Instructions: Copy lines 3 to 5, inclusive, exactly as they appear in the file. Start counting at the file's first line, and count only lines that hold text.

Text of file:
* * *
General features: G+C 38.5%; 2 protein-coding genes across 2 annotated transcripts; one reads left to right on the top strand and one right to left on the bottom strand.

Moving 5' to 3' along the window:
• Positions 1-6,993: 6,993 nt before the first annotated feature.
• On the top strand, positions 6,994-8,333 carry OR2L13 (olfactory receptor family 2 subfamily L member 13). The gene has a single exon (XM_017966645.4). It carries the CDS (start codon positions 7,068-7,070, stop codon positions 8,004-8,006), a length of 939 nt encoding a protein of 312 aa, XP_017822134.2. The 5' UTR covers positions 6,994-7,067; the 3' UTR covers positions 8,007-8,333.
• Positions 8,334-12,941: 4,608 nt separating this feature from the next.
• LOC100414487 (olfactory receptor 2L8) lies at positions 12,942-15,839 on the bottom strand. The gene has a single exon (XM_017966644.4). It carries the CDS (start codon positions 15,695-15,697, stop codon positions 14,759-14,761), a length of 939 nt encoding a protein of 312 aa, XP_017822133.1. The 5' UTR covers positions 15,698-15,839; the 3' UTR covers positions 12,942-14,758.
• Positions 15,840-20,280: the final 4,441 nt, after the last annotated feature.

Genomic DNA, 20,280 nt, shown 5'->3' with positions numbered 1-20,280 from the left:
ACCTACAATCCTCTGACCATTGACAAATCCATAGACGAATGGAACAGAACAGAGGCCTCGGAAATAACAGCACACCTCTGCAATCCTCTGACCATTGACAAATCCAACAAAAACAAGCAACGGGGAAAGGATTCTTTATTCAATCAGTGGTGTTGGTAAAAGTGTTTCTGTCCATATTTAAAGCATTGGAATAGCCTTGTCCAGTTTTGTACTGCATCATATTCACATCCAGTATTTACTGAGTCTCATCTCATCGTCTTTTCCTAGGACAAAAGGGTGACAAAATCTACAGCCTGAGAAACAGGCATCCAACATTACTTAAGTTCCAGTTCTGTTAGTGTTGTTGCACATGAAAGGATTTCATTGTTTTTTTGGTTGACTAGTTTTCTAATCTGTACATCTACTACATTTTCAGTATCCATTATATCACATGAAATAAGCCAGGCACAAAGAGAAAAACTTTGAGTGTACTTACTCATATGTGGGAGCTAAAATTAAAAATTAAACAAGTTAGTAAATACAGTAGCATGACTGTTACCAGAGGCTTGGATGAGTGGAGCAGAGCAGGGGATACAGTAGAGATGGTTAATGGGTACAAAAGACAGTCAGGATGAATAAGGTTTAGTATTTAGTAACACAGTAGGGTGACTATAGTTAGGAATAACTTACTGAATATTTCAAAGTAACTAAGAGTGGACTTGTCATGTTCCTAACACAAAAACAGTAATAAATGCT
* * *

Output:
• Positions 1-6,993: 6,993 nt before the first annotated feature.
• On the top strand, positions 6,994-8,333 carry OR2L13 (olfactory receptor family 2 subfamily L member 13). The gene has a single exon (XM_017966645.4). It carries the CDS (start codon positions 7,068-7,070, stop codon positions 8,004-8,006), a length of 939 nt encoding a protein of 312 aa, XP_017822134.2. The 5' UTR covers positions 6,994-7,067; the 3' UTR covers positions 8,007-8,333.
• Positions 8,334-12,941: 4,608 nt separating this feature from the next.